Romain Bardet, the erudite French climber, has always quietly struck me as a little bit of a legend. Perhaps it’s his articulate way in interviews, or how much he loves his beautiful family, or the fact that he does nice things for other people, like that time he sacrificed his race clambering into a ditch to help a crashed and distressed Julian Alaphilippe at Liège-Bastogne-Liège.
Now a YouTube clip from earlier this year, recently resurfaced on the r/peloton subreddit, provides perhaps the most compelling evidence yet.
In the clip, a fully kitted-up Bardet climbs a hill on an old steel touring bike, sleeping mat strapped to the front, panniers to the back. It apparently shows a bikepacking Bardet making his way to this August’s MadCow music festival.
All is not quite as it seems: rather than actual footage of Bardet’s journey it is instead a pre-filmed ad, released as a teaser for the festival in a bid to encourage people to ride there. But that doesn’t mean that Bardet wasn’t there. The Frenchman was, in fact, a major attraction of the event, competing in novelty races against festival goers, him on a gravel bike and them on electric mountain bikes.
For Bardet, the MadCow festival came a few weeks after his departure from the Tour de France with concussion following a nasty crash on stage 14. That Tour, he’d been riding strongly, sitting on the fringes of the top 10 and enjoying support from family and local friends on the Tour’s visit to Puy de Dome. His assessment after leaving the race was a bit more downcast: “Should I be satisfied to show competitive spirit while being up front? Yes. But winning a stage was impossible. The hardest thing is that I sacrificed months for nothing and on top of that I didn’t have fun on the bike,” he told l’Equipe.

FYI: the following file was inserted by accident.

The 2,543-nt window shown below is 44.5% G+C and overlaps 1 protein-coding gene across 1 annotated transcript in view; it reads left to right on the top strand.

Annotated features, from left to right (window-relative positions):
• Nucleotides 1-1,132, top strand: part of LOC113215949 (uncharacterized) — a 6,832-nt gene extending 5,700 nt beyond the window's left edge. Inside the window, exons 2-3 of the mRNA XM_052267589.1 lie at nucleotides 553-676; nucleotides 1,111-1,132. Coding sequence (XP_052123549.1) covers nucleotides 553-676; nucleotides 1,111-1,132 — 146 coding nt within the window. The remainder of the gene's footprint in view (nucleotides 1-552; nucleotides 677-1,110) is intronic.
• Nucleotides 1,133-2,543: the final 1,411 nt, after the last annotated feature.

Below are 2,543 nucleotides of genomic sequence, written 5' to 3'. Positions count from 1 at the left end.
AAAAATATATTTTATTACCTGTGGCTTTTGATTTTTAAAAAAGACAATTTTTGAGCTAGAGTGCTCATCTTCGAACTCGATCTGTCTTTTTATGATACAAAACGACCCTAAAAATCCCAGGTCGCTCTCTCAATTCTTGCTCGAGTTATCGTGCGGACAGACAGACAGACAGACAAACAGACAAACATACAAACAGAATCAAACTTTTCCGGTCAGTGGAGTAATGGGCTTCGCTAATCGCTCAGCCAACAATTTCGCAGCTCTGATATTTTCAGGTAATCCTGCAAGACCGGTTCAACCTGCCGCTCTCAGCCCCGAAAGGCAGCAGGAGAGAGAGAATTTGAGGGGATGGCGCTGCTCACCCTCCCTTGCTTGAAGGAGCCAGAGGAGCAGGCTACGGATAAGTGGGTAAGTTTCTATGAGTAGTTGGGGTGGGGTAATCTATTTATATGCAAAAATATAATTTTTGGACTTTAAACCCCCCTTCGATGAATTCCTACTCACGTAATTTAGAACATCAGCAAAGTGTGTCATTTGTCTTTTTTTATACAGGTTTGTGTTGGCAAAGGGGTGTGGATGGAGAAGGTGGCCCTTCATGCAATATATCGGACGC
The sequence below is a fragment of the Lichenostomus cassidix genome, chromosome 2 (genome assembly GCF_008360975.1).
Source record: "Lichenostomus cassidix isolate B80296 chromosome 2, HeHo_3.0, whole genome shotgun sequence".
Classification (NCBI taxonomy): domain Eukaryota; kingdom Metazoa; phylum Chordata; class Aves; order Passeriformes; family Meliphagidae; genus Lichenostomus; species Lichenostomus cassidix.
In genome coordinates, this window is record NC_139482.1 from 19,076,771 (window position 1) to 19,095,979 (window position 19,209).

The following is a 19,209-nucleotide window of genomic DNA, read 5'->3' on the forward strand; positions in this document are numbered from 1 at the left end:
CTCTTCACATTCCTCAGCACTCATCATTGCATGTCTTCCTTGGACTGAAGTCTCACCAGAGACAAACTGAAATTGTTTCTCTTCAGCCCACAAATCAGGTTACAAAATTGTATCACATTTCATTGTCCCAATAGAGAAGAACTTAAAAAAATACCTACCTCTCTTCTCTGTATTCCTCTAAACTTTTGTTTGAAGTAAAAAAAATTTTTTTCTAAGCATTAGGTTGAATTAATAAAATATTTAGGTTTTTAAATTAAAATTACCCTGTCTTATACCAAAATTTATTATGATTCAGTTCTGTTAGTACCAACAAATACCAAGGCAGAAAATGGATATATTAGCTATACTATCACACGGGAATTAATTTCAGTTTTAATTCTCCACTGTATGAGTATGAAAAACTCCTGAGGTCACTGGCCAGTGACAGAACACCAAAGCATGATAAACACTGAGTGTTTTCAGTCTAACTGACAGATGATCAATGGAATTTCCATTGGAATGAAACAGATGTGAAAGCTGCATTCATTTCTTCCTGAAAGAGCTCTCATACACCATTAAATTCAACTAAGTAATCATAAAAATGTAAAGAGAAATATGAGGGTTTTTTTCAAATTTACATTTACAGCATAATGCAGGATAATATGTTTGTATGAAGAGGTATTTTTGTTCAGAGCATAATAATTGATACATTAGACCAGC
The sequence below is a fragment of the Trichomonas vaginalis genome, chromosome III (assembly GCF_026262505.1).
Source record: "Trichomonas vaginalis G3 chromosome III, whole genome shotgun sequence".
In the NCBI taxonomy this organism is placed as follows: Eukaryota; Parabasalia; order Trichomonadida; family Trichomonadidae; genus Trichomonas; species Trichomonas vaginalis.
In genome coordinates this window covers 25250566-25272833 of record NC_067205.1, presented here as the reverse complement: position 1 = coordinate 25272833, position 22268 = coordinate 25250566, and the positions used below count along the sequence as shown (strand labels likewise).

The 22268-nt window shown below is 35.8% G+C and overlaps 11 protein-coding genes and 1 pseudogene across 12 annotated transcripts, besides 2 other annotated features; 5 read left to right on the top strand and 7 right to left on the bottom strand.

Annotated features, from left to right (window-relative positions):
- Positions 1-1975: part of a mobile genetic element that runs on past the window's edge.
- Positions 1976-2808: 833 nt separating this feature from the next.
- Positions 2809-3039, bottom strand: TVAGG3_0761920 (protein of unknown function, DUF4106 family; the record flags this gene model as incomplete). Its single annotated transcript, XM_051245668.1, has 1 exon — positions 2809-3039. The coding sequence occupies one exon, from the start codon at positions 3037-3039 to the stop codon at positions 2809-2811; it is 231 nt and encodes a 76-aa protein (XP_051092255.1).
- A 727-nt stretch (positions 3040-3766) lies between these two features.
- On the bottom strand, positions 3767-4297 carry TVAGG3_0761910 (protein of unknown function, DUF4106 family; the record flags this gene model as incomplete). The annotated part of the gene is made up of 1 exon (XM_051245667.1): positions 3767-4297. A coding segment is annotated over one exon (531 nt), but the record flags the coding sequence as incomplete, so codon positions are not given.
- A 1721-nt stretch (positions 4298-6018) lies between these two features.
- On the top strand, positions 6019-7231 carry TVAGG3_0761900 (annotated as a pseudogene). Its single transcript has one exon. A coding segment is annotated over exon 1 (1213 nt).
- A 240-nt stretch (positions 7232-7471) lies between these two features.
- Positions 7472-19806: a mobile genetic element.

So for a couple of weeks, he recovered, and then in early August took a short journey from his home near Clermont-Ferrand to the MadCow Festival. Among crowds of bohemian French people like himself – well, not quite like himself, because they are not one of the country’s best cyclists – he rode his bike again.
Look at him having fun! Doesn’t it do your heart good, even if you can’t understand a word anyone’s saying?
The MadCow Festival, for whatever it’s worth, seems like a blast. The website has a lovely little poem up the top, which feels like it captures the vibe of a place out of time even after Google Translate has had its wicked way:
As for the 100% French music program: it is 100% people I have never heard of, but that doesn’t mean it wouldn’t be a great time. There was a band called Walter Astral, “a multiverse explorer exploring parallel worlds by traversing wormholes hidden in giant redwoods.” Playing until 4am (oh, to be young) on the Friday was someone called Roland Cristal, a producer of “minimalist and innocent lo-fi techno, recalling a certain state of mind of the internet of yesteryear: always second-rate, never cynical.” On the Saturday, there was Mr Giscard, an “incorrigible romantic, a little out of sorts … his crude words are surprising and sometimes disturbing, but one thing is certain: you will not forget him.” Want something more poppy? Try Yoa, whose voice is “both powerful and fragile like Billie Eilish or Rosalia, with raw and poetic lyrics that explore the ills of her generation.”